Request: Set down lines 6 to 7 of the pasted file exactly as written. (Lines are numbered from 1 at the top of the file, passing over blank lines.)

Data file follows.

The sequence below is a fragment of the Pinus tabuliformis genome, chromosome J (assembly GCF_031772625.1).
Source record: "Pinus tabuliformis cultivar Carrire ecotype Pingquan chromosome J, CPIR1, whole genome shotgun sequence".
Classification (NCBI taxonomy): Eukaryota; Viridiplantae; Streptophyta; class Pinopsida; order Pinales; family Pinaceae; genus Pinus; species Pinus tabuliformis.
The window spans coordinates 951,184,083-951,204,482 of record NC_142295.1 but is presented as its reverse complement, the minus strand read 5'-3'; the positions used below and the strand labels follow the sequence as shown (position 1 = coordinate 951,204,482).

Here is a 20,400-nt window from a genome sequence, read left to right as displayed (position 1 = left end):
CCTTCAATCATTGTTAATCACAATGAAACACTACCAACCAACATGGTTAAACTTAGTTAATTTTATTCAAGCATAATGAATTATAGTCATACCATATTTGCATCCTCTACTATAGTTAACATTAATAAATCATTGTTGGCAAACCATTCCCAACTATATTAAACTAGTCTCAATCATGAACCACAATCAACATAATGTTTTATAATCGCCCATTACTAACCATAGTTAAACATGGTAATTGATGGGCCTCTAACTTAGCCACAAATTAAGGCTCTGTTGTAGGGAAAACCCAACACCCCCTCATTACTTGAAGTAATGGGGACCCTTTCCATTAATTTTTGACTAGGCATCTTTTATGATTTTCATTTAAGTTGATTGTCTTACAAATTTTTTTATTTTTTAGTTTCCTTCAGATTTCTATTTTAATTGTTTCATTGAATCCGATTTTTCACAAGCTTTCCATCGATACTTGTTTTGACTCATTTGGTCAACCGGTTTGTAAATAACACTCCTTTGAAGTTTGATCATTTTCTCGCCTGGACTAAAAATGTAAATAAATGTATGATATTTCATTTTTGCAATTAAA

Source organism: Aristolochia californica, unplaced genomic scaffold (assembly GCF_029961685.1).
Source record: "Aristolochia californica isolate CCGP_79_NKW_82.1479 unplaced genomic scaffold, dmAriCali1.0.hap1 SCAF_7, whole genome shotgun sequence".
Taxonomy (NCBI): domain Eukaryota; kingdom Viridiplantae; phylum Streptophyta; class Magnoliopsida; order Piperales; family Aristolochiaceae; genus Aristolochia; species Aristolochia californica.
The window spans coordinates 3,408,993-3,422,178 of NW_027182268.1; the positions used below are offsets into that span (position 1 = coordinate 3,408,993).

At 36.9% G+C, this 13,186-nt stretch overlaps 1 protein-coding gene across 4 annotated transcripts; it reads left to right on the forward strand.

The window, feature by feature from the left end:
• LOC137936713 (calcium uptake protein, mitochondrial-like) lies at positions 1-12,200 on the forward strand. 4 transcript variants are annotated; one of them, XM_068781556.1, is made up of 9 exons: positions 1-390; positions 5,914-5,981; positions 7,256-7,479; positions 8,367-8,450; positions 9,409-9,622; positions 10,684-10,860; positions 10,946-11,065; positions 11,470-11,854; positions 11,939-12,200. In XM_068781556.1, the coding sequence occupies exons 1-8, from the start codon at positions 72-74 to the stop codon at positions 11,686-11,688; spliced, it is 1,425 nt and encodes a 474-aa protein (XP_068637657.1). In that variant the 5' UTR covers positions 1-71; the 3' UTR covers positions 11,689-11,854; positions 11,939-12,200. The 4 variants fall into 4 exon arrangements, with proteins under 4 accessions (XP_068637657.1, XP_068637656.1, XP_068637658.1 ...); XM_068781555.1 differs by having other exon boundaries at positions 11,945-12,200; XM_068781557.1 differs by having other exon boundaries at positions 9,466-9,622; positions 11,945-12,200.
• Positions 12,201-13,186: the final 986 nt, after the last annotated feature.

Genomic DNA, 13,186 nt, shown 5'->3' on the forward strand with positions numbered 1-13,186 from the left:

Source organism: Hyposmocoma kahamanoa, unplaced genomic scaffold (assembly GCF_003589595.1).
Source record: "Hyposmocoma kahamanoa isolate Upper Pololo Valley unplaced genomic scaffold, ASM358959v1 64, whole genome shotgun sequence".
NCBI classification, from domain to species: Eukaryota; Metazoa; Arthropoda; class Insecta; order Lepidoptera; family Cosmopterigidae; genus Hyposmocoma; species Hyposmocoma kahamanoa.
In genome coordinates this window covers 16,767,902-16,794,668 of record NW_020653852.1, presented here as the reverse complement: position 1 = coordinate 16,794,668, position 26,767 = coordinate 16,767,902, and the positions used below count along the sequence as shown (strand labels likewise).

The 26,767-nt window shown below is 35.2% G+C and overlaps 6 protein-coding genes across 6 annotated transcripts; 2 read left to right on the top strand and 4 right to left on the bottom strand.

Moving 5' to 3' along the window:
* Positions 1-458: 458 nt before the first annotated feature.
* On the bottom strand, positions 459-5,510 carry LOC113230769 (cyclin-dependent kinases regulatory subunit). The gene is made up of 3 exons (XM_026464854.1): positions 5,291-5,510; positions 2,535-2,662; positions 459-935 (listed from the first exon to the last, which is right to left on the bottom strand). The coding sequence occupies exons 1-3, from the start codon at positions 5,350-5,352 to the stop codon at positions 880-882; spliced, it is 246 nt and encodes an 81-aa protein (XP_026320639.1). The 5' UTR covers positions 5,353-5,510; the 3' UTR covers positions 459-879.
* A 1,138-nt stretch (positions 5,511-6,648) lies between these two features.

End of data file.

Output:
CCTTCAATCATTGTTAATCACAATGAAACACTACCAACCAACATGGTTAAACTTAGTTAATTTTATTCAAGCATAATGAATTATAGTCATACCATATTTGCATCCTCTACTATAGTTAACATTAATAAATCATTGTTGGCAAACCATTCCCAACTATATTAAACTAGTCTCAATCATGAACCACAATCAACATAATGTTTTATAATCGCCCATTACTAACCATAGTTAAACATGGTAATTGATGGGCCTCTAACTTAGCCACAAATTAAGGCTCTGTTGTAGGGAAAACCCAACACCCCCTCATTACTTGAAGTAATGGGGACCCTTTCCATTAATTTTTGACTAGGCATCTTTTATGATTTTCATTTAAGTTGATTGTCTTACAAATTTTTTTATTTTTTAGTTTCCTTCAGATTTCTATTTTAATTGTTTCATTGAATCCGATTTTTCACAAGCTTTCCATCGATACTTGTTTTGACTCATTTGGTCAACCGGTTTGTAAATAACACTCCTTTGAAGTTTGATCATTTTCTCGCCTGGACTAAAAATGTAAATAAATGTATGATATTTCATTTTTGCAATTAAA

Source organism: Aristolochia californica, unplaced genomic scaffold (assembly GCF_029961685.1).